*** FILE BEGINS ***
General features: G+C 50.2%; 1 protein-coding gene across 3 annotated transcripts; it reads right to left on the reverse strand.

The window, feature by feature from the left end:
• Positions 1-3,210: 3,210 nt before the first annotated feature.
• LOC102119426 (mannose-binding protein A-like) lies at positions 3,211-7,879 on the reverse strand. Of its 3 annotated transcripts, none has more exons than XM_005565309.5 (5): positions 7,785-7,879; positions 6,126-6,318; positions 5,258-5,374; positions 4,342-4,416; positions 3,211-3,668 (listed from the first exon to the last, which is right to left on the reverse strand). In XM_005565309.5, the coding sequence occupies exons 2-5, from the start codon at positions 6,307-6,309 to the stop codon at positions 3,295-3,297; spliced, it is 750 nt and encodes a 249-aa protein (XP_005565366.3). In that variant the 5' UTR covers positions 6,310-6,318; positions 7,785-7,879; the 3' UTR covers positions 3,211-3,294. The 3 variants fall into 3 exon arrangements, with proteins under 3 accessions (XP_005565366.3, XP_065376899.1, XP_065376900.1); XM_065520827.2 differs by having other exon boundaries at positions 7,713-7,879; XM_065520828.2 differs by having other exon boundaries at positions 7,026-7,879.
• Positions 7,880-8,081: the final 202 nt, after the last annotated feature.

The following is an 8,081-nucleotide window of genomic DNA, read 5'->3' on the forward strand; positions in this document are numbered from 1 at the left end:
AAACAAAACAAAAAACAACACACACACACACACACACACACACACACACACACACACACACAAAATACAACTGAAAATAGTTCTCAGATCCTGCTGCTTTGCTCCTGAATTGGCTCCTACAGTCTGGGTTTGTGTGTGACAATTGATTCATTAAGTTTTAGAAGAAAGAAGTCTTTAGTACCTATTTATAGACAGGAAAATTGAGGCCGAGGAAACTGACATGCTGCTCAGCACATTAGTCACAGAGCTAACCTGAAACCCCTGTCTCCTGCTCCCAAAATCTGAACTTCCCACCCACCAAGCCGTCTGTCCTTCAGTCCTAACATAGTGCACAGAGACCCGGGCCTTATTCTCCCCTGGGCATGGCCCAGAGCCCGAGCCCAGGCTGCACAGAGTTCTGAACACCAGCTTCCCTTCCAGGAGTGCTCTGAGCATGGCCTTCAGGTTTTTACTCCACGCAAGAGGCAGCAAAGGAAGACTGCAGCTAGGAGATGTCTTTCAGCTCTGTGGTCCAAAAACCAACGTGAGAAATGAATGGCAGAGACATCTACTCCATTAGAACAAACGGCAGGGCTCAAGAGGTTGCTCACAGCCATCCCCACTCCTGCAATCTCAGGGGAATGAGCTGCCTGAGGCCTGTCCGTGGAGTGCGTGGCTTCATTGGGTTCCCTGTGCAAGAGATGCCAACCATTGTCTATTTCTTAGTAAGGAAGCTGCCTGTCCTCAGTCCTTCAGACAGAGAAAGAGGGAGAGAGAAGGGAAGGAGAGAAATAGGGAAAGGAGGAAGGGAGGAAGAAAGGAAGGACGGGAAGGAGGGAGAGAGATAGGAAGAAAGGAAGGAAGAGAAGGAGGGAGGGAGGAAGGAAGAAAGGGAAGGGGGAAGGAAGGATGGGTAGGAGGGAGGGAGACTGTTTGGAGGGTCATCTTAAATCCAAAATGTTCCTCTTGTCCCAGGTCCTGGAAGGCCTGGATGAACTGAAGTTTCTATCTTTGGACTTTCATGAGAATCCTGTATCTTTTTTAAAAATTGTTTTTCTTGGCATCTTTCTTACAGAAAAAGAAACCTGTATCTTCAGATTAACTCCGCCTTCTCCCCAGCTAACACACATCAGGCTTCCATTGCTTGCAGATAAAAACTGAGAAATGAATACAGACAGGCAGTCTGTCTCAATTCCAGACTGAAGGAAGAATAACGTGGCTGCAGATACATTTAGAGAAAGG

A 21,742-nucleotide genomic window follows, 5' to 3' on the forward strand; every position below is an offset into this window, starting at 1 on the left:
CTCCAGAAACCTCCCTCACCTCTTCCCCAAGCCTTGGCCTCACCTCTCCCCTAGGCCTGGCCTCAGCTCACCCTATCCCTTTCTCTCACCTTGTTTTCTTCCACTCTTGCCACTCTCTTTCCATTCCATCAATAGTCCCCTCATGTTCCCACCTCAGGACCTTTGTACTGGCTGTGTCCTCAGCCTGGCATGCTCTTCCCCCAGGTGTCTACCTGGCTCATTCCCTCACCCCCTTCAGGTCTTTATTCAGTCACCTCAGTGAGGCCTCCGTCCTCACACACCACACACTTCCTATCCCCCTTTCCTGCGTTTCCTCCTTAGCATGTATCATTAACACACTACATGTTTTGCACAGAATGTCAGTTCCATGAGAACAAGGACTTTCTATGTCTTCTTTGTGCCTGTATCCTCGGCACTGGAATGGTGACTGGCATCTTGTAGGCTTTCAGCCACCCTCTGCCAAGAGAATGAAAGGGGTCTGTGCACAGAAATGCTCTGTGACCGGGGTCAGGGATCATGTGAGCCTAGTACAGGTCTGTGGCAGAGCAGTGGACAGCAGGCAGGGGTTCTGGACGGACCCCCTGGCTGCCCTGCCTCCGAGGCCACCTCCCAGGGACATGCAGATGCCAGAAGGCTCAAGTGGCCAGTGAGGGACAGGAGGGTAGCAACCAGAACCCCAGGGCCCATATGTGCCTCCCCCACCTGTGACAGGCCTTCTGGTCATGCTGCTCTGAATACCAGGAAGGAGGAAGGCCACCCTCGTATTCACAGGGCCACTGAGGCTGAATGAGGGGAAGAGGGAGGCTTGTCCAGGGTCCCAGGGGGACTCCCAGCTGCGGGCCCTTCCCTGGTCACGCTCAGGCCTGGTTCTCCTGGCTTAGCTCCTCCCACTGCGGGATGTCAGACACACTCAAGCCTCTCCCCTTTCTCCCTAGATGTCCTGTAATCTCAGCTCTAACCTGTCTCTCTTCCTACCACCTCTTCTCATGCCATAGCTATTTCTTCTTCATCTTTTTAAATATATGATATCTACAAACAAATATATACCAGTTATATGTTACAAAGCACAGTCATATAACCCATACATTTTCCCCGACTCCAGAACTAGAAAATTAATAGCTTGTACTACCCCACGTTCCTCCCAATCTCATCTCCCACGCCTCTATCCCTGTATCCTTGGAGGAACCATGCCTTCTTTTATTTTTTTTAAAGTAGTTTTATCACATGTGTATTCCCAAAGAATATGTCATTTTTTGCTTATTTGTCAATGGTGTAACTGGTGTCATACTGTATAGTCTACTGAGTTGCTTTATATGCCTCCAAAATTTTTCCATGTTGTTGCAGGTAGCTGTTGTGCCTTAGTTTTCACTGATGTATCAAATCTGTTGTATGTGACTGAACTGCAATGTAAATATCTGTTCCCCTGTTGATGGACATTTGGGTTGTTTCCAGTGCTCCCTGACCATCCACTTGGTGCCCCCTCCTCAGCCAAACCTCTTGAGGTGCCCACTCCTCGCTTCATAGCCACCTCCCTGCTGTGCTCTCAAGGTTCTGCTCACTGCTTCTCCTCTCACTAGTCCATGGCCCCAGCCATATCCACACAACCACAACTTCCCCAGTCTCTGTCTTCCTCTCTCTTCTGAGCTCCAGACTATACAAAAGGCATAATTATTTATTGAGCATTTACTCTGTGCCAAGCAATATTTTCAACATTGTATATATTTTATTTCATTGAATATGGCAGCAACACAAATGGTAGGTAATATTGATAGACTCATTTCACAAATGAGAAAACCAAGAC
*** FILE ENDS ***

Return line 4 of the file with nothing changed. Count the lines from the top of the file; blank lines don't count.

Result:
• LOC102119426 (mannose-binding protein A-like) lies at positions 3,211-7,879 on the reverse strand. Of its 3 annotated transcripts, none has more exons than XM_005565309.5 (5): positions 7,785-7,879; positions 6,126-6,318; positions 5,258-5,374; positions 4,342-4,416; positions 3,211-3,668 (listed from the first exon to the last, which is right to left on the reverse strand). In XM_005565309.5, the coding sequence occupies exons 2-5, from the start codon at positions 6,307-6,309 to the stop codon at positions 3,295-3,297; spliced, it is 750 nt and encodes a 249-aa protein (XP_005565366.3). In that variant the 5' UTR covers positions 6,310-6,318; positions 7,785-7,879; the 3' UTR covers positions 3,211-3,294. The 3 variants fall into 3 exon arrangements, with proteins under 3 accessions (XP_005565366.3, XP_065376899.1, XP_065376900.1); XM_065520827.2 differs by having other exon boundaries at positions 7,713-7,879; XM_065520828.2 differs by having other exon boundaries at positions 7,026-7,879.